Wednesday 30 June 2010

Something on the mind.

Ever wished you could see inside your child's mind? I had that opportunity today. To see inside Mog's skull, neatly sliced up into sections, bottom to top and then front to back (or possibly side to side; I lost track of the nose and ears).

Mog can think. And communicate. Mog enjoys music, feeling wind on her face, and kicking small children. Mog likes to choose shoes and clothes and hairbands. She thinks it's funny when other children are told off. Mog loves to be bounced around, whether it's on a trampoline or a rollercoaster, she likes riding on 'planes and boats and trains, and she enjoys swimming and having showers.

The above stuff is important. Why? Because, working from the bottom up, Mog's scan shows a nice intact brain stem. This is good, we like solid brain stems, they are kind of important if you want to go on doing things like breathing and keeping your heart beating. That's the good news. And then, as the scan moves up through her skull, instead of seeing increasing amounts of grey matter, we see instead a big black hole. Little shreds of brain cling like cobwebs to the dusty shed roof of her skull. Two, nicely matched black holes, where all the thinking parts of her brain ought to be. Fluid replacing them. Not too much fluid, no signs of pressure; this is also good. And no sign of further damage - no stroke, no hydrocephalus, nothing sinister. Just this massive, overwhelming "insult" which was her first welcome to this world. She shouldn't be able to do any of that.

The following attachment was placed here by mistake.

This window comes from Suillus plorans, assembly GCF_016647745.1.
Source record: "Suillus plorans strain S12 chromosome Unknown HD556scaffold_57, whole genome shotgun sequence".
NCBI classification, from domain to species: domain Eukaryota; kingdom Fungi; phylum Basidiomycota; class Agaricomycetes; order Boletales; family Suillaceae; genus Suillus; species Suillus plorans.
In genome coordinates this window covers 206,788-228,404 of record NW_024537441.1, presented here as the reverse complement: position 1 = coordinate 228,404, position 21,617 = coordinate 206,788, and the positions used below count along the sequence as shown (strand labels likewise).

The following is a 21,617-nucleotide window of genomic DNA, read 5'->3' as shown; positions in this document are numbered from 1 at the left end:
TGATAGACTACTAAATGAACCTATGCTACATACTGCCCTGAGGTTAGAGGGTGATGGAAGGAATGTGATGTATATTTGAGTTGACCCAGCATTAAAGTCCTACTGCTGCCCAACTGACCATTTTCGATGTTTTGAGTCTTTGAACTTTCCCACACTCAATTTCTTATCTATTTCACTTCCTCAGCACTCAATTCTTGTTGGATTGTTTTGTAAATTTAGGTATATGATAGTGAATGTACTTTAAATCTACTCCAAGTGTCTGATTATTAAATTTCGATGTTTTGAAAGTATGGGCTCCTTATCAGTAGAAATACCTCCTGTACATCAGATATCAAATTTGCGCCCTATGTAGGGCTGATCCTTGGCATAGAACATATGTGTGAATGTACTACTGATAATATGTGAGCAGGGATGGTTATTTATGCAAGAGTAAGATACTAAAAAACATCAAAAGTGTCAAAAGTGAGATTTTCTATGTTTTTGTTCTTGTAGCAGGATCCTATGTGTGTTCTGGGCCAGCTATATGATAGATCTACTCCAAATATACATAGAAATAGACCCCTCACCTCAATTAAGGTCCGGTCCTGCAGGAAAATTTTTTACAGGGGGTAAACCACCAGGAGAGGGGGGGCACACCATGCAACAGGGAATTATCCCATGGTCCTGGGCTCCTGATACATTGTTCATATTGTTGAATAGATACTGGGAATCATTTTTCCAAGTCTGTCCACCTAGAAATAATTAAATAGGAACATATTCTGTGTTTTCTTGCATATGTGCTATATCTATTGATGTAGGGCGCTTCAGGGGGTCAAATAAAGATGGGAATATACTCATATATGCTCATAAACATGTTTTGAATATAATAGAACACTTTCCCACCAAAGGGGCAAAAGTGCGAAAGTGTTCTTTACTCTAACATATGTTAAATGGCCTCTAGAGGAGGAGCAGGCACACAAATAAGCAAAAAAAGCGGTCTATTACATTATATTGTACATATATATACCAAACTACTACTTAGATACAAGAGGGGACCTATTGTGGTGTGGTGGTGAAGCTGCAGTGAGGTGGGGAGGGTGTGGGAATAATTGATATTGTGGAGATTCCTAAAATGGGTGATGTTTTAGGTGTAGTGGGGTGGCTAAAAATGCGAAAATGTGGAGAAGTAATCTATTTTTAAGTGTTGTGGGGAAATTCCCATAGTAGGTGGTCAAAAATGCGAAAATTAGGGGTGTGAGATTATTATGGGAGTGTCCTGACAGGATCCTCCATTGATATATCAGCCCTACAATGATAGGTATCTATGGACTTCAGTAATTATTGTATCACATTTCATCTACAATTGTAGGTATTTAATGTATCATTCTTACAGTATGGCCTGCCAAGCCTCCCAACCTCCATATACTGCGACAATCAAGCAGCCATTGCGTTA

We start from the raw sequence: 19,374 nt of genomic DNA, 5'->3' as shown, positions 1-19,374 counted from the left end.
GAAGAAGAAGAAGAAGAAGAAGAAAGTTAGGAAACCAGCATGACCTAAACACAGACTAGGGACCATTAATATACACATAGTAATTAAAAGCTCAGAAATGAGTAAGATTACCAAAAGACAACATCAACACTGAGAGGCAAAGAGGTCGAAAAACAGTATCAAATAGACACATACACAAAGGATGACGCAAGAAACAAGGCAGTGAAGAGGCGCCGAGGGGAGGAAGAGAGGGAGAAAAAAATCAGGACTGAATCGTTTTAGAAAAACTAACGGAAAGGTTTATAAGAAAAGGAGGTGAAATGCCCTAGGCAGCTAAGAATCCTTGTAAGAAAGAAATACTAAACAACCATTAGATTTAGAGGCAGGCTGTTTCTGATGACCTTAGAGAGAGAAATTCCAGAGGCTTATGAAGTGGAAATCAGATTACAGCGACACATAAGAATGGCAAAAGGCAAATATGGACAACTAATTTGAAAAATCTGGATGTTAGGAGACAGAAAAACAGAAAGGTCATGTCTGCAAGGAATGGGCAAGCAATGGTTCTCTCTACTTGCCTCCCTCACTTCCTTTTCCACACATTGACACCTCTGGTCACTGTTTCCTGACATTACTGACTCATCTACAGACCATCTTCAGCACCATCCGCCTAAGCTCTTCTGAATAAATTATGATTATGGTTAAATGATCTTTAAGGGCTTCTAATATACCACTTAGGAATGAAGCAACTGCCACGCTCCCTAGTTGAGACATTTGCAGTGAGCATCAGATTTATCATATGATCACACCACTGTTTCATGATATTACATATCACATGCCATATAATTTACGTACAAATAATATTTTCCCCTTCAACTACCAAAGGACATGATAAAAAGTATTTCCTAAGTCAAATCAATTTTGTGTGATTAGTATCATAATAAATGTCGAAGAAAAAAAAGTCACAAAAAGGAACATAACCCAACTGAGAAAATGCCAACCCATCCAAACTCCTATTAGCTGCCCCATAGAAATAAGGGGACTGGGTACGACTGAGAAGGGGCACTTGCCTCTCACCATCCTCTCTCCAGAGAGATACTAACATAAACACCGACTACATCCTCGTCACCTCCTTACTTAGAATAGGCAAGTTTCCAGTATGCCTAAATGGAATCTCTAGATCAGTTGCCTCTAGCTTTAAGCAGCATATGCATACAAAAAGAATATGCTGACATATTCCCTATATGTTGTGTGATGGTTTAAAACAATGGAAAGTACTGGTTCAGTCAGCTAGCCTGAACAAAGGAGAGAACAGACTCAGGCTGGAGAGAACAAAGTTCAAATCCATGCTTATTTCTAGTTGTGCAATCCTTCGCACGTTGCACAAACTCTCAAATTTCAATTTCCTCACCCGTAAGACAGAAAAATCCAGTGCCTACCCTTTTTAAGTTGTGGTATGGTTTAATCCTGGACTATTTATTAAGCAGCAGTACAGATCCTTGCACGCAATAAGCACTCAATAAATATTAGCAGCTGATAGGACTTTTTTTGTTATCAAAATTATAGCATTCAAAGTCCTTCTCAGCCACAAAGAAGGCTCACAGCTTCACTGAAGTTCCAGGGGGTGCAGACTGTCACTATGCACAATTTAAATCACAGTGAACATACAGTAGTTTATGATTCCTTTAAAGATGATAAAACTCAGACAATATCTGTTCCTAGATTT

So, CT scan shows that there's not much inside Mog's mind. Let's move on. EEG results next. And this shows, as far as I can interpret EEG-speak, that the whole brain activity is somewhat slower than that of people whose brains are more intact. That there are constant little discharges coming from all over the place. And that of the two larger seizures observed during the course of the recording, the first (Absence followed by her own little fitty features) originated in the left hemisphere. And the second (lip smacking, twitchy, other bits and pieces) originated in the right. Which at least means we don't need to worry about whether removing bits of her remaining brain might help.

Interpretation for Mog? Essentially, everything we thought definitely was seizure activity, is. Everything we thought might be seizure activity, is. Some of what we hadn't considered to be seizure activity, may be. And when I say she has seconds between seizures when she's alert and responsive, and then she goes back into a seizure, and it can be a good few minutes before she's back with us again, which can be for minutes but can only be for seconds again, that is in fact exactly what the recording shows is happening. So that's nice for her...